Some aren’t prepared for the reality check. Youth Apprentice coordinators warned that those students may not take training seriously because they view the program as a way to spend three or four hours each day skipping school. That made Michaelson nervous, since he was unsure how to cope with cavalier attitudes. “Employers are expected to hold students accountable,” he says. “They cannot goof off and still receive a paycheck. They must learn to earn.”

Program safeguards usually weed out lackluster candidates. Invested high schools promote the Youth Apprentice agenda to juniors and seniors. Liaison officers then send Mueller their list of who is interested in which field. She matches applicants with employers, who then meet with parents to set the expectations. “Parents want their children to succeed,” says Michaelson. “Many are ecstatic because they wish they had this opportunity when they were young.”

Michaelson was pleasantly surprised to see local Youth Apprentices take the program seriously and apply themselves. “Some kids aren’t career driven and probably envisioned a life of shift work on assembly lines after graduation,” he says. “When they heard they could try a trade without spending two or four years in technical colleges, they were excited.”

Try before buy

Most students have an idea what trade they’d like to try. The one-year Youth Apprentice program for seniors requires 450 hours of on-the-job training and 180 classroom hours. The requirements double for juniors in the two-year program.

Classroom instruction can be delivered by the high school, technical college or employer. Once into the work, however, some students discover they don’t like it. According to Michaelson, even this is a success, because the young adults then do not spend time and money earning a degree in a field they will not enjoy.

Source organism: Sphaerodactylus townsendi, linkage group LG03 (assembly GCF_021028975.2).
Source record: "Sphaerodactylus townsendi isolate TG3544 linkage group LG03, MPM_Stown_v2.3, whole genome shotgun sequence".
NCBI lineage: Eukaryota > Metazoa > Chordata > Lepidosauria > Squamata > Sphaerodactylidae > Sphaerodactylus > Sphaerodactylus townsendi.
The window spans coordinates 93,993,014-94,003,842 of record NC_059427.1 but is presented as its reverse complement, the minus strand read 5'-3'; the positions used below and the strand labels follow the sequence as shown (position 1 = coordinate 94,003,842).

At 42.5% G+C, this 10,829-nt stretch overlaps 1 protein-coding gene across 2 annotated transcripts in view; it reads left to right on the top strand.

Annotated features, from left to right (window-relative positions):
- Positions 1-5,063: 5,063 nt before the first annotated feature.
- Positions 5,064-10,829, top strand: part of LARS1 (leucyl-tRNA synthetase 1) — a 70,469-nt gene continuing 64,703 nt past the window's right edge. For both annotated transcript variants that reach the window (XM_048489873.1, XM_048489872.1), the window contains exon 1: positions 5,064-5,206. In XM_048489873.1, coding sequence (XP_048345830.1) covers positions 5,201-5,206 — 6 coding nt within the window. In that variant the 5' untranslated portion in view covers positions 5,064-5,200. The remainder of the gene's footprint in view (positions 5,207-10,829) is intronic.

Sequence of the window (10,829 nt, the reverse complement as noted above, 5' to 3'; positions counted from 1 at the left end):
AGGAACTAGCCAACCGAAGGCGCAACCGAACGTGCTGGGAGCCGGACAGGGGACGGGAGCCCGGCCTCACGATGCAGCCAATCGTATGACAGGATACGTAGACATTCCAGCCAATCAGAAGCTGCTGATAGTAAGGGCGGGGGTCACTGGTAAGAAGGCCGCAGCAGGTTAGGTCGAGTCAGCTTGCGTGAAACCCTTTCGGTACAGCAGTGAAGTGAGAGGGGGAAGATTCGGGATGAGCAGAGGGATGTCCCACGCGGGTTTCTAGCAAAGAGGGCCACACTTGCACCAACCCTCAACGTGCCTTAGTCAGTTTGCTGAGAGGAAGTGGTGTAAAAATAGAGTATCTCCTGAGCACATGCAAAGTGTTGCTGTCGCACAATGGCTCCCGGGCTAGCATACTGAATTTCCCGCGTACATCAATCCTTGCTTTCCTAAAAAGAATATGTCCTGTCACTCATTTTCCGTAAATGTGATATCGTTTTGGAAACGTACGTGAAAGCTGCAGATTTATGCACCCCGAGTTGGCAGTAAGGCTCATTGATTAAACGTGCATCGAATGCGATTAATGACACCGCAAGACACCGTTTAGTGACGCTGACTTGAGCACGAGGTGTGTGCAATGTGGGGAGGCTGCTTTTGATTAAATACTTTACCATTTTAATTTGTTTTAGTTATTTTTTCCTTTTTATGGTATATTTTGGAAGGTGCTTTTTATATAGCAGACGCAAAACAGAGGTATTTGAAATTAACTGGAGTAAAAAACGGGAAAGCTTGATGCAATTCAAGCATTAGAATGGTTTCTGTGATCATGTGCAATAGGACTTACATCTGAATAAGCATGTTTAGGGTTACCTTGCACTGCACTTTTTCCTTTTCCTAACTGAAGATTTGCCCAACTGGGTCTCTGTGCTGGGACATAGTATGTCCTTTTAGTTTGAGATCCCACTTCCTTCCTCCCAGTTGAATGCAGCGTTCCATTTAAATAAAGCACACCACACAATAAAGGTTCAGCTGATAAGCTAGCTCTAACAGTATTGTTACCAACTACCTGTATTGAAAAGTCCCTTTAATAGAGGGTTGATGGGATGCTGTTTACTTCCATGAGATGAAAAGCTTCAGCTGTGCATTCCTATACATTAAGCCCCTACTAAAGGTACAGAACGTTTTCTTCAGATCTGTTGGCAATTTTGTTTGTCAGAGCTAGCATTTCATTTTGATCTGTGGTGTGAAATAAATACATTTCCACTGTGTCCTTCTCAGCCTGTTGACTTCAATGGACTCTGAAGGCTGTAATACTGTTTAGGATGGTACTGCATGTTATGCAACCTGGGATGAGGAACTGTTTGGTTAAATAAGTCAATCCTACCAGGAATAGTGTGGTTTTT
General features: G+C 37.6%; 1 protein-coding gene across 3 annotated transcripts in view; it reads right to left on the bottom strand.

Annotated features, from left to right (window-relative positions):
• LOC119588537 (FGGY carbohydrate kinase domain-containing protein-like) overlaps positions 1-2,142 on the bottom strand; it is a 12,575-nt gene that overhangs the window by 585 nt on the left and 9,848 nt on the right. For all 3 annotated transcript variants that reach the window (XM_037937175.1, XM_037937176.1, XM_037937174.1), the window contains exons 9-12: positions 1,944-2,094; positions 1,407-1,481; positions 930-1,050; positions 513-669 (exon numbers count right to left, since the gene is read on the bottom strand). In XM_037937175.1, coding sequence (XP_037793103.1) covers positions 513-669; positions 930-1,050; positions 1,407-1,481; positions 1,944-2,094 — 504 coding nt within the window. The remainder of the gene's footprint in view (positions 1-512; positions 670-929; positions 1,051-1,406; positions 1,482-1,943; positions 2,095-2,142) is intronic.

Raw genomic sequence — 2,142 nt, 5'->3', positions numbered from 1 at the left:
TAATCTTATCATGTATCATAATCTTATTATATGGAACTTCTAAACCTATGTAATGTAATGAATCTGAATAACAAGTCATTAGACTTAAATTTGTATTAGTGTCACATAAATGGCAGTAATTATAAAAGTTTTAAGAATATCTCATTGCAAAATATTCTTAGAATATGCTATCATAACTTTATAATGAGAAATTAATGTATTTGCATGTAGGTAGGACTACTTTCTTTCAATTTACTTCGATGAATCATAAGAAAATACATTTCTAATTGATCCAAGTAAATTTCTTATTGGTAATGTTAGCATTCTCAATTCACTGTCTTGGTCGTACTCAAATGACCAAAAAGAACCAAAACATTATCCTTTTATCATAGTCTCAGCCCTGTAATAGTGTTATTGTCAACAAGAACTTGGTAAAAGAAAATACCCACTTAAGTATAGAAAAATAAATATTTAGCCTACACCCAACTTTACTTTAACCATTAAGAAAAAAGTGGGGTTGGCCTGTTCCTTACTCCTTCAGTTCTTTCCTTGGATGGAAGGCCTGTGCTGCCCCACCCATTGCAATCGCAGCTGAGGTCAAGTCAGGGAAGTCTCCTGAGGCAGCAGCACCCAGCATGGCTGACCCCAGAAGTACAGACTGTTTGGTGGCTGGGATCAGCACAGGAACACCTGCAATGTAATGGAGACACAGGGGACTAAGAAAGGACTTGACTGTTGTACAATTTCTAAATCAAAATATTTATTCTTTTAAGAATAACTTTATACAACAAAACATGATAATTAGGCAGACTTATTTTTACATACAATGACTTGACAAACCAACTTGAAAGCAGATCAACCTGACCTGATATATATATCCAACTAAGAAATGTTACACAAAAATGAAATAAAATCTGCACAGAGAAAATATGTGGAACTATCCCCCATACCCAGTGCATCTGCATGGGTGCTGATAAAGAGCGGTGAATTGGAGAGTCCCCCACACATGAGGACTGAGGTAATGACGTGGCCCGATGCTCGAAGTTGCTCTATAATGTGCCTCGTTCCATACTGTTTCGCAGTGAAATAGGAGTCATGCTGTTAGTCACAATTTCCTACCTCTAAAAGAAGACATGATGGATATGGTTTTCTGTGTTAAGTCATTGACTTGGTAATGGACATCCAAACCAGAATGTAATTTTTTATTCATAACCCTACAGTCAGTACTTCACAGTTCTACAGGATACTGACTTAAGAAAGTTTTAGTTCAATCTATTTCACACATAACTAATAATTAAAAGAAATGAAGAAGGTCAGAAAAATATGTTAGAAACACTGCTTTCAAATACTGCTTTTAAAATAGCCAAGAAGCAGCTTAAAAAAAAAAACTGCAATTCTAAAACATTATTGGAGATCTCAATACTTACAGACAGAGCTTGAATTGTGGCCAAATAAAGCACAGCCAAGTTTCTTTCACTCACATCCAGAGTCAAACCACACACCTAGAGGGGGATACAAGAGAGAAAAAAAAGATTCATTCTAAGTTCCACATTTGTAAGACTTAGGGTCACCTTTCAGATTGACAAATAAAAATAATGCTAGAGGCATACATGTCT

Michaelson spread the word about the Youth Apprentice Program to other Manitowoc County utility directors, including Ross Blaha in nearby Two Rivers, who in 2019 was struggling to replace a retired team member. “Because treating water and wastewater is not glamorous, students have no interest in environmental science until it’s promoted by word-of-mouth,” says Michaelson.

Nevertheless, Michaelson has a 100% success rate in the program. Tyler Luebke, a junior at Manitowoc Lincoln High School in 2016, was his first youth apprentice. Luebke also worked as a summer intern before earning an associate degree in environmental engineering technology from Northeast Wisconsin Technical College. He is now a wastewater operator with the city of Sheboygan.

Other participants included Darren Hagenow, a Mishicot High School graduate earning his associate degree in environmental engineering technology at NWTC; and Evan Lischka, a Manitowoc Lutheran High School graduate majoring in environmental science at Concordia University Wisconsin. Joseph Desotelle, a senior at Mishicot High, is MPU’s current youth apprentice.

Planting seeds

According to Michaelson, the Youth Apprentice Program is about feeding the industry, not a specific plant, by enrolling as many students as possible in technical colleges to study environmental engineering. Nevertheless, he was disappointed when a previous youth apprentice didn’t apply for a recent job opening at his utility.

“But honestly,” he says, “it’s good for these kids to branch out, test the world, and see what it’s like working in different plants and cities. It’s important they find out who they are and what they want out of life.”

Michaelson and Blaha did fill their latest job openings. “I’ve been hiring operators since 2000, and this was one of my best candidate pools,” Michaelson says. “There were four strong applicants, all with associate degrees.

“Apprenticeships have always been part of the American culture, and they are very much in vogue today. They provide tremendous benefits to employers seeking talent because they need look no further than their local high schools.”